Monday, May 18, 2009

Proud to be a Slug

We'll, it's official. We got back yesterday from Portland (after back-to-back 12 hour drives - departing Saturday; returning Sunday), after picking up our daughter from her first year at college. For the return trip, Jenny and I wore our new UCSC Banana Slug t-shirts, for Vienna has decided to transfer to Santa Cruz. Theoretically it's a "leave of absence," but the transition seems pretty permanent.

It's no secret to anyone who knows me how much I yearned for Vienna would stay at Reed. It's such a cool and quirky place, and I so enjoyed repeated opportunities to tell my "naked kickball team" story. I suppose I saw myself in a small way tackling this school's intellectual challenge right alongside my daughter (vicariously, I must admit).

But that's a silly reason to prefer one school over another, particularly when the person doing the work is convinced that UCSC is more aligned with her priorities and mindset. So the Wood Family is now a proud member of the Banana Slug family.

Vienna still plans to pursue psychology as her primary area of study, though the fun of college is its kaleidoscope of chance discoveries and serendipitous conversations that can transform any life-plan into an also-ran. While I'd be delighted for my daughter to stay on her current trajectory, I know that she can thrive in any choice she makes.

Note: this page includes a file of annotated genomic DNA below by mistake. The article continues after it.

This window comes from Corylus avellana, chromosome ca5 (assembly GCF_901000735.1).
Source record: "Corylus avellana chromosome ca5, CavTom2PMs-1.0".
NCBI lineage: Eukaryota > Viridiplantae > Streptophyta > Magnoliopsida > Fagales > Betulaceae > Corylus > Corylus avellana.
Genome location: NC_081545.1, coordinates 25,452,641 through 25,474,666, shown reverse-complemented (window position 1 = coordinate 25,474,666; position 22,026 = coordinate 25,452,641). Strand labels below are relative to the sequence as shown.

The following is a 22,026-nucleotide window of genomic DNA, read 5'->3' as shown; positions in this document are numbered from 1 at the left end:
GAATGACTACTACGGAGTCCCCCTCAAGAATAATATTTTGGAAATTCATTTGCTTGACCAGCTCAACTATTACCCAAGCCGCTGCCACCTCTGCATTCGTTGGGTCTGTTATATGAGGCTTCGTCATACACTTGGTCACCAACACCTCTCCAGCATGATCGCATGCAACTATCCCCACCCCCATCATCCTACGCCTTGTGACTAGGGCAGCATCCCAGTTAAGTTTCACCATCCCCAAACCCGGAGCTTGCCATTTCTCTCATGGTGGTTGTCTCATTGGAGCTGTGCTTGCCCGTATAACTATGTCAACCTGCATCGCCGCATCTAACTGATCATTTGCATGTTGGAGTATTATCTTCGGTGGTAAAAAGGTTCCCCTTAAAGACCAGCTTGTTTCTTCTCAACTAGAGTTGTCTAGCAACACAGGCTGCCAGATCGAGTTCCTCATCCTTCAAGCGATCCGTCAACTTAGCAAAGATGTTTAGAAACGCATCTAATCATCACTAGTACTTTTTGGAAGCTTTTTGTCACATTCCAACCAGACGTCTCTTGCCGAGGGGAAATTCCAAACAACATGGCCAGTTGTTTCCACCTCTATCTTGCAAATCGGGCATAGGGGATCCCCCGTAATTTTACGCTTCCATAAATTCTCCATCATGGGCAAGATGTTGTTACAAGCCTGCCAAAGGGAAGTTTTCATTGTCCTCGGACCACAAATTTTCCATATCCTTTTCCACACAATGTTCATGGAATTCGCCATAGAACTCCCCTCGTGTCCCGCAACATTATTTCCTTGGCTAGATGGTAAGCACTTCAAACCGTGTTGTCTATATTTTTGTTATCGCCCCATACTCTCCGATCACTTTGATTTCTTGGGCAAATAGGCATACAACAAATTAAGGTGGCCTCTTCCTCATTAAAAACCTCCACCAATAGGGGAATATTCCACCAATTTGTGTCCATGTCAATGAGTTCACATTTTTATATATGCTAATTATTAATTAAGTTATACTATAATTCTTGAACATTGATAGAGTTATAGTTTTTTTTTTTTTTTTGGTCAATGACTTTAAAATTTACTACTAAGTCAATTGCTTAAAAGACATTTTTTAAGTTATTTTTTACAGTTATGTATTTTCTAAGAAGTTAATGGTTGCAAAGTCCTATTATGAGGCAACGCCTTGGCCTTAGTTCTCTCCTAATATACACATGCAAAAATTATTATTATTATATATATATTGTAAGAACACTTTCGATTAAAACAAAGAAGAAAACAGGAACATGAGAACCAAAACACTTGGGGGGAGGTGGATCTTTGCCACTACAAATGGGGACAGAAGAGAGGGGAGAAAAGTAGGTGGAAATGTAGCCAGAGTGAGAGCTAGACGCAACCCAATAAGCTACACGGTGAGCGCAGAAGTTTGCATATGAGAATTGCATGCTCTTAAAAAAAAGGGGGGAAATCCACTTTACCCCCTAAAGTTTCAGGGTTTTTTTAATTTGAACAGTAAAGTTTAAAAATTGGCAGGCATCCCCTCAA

Oh, we did get one thing from Reed, other than Vienna's opportunity to complete that college's renowned first-year humanities program; we got a rat. More specifically, Vienna brought back a lab rat that has become her pet. The creature's name is Pericles (See? That humanities program was good for something), and already our two cats have began to stare hungrily at the rat's enclosure. I hope Pericles survives the summer.

New adventures wait. And while slugs sometimes move in strange ways, they eventually get where they're going.

Friday, May 15, 2009

Friday Fun Post: MyLifeIsAverage

In contrast to FMyLife with its disturbing (and sometimes raunchy) micro-rants, MyLifeIsAverage offers a chuckle-inducing look at everyday life without striving for guffaws or tears. Here are some recent examples:
"Today I had meatloaf for dinner. Tomorrow I will have leftover meatloaf for lunch. MLIA."

"Today, I turned on the radio but a commercial was on. I listened anyways. MLIA."

"Today I was walking and my neighbor drove past me. She didn't wave. MLIA."
In a way, MyLifeIsAverage reminds me of Garfield without Garfield, in that these posts strip away obvious distractors, leaving us with the smaller truths that sometimes tell us something more about how we live.

Thursday, May 14, 2009

She's Right on Time

Today while standing at the bus stop, I listened to Billy Joel's song, "She's right on time" from his 1982 album, The Nylon Curtain. I didn't quite understand its message when I was a teenager, but I sure understand it now. The song is about a control freak who nearly lost his love and has now been given a chance for redemption, presuming he can relax a bit.